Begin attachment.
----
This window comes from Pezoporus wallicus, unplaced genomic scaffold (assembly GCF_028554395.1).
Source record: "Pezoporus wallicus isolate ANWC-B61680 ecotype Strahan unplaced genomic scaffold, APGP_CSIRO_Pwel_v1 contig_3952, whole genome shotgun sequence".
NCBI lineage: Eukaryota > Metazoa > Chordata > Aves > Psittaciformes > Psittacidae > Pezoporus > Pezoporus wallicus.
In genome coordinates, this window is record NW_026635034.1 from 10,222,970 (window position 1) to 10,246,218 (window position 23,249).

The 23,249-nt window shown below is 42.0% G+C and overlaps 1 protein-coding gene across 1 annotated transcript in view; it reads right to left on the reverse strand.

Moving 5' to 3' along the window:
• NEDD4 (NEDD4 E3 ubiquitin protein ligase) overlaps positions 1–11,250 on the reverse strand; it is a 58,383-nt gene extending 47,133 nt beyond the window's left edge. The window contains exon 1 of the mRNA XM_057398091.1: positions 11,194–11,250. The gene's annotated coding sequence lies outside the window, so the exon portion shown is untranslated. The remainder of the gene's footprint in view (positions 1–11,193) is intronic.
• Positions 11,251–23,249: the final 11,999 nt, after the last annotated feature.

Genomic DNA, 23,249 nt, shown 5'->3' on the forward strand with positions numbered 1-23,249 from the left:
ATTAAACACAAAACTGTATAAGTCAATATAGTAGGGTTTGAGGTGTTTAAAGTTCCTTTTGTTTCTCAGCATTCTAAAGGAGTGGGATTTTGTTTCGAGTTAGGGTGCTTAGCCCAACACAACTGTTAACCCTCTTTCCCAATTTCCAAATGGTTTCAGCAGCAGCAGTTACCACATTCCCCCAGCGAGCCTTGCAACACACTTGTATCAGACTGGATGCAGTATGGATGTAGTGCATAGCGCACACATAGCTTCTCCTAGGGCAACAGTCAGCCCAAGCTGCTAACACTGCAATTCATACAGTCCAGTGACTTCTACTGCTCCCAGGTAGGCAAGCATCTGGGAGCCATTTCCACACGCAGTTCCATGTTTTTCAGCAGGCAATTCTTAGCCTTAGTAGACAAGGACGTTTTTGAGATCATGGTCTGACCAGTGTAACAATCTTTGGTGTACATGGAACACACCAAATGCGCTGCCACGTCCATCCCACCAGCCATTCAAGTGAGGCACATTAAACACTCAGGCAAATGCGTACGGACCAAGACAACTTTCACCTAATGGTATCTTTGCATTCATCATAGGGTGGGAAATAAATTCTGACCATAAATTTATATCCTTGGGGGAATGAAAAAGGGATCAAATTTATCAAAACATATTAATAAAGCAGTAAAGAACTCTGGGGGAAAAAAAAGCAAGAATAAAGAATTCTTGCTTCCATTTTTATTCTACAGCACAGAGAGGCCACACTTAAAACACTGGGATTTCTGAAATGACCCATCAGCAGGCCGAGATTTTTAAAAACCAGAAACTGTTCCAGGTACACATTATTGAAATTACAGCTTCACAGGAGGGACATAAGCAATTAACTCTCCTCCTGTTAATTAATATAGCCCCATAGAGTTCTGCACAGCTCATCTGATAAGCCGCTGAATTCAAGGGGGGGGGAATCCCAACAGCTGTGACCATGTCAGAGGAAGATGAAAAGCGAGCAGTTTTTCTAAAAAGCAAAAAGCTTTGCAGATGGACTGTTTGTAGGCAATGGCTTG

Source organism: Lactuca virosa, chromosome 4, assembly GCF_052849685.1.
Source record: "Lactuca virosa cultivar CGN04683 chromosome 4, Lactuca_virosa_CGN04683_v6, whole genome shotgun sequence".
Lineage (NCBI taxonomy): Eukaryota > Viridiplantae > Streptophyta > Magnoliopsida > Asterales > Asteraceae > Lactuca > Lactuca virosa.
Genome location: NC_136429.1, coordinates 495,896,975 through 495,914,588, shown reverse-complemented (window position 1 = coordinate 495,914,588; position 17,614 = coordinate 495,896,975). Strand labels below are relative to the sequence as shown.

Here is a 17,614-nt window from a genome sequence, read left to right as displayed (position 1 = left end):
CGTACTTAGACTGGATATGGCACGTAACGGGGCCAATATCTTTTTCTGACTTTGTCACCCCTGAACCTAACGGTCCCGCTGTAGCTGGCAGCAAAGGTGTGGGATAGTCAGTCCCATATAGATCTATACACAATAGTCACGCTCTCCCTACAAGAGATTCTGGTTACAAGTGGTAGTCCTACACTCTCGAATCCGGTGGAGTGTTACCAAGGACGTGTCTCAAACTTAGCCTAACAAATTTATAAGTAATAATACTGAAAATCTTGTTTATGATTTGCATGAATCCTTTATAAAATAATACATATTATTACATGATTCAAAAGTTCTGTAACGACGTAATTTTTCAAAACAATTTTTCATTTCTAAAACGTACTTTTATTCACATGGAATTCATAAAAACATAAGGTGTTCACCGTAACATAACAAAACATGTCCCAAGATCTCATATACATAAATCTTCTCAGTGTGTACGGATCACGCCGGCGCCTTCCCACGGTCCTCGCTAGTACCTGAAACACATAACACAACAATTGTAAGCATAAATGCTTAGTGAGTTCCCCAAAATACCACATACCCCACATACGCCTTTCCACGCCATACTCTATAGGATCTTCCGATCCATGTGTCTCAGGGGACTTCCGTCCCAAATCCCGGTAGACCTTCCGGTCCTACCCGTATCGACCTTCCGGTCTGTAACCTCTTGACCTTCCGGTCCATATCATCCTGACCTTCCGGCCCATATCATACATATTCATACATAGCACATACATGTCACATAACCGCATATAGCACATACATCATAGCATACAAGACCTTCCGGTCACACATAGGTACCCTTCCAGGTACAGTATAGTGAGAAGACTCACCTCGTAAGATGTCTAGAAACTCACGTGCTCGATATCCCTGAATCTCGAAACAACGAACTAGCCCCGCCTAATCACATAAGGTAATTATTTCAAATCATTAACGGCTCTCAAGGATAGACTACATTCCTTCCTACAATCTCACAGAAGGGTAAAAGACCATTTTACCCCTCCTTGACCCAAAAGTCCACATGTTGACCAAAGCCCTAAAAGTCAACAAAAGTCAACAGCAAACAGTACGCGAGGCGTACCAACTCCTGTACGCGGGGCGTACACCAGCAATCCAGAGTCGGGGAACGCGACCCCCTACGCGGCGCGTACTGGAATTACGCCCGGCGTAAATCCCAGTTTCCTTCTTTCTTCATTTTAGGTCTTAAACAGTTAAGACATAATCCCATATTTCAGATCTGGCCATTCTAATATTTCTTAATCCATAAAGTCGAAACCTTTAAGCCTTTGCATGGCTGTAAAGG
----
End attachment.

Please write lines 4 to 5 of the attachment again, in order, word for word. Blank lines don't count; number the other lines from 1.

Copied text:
In genome coordinates, this window is record NW_026635034.1 from 10,222,970 (window position 1) to 10,246,218 (window position 23,249).

The 23,249-nt window shown below is 42.0% G+C and overlaps 1 protein-coding gene across 1 annotated transcript in view; it reads right to left on the reverse strand.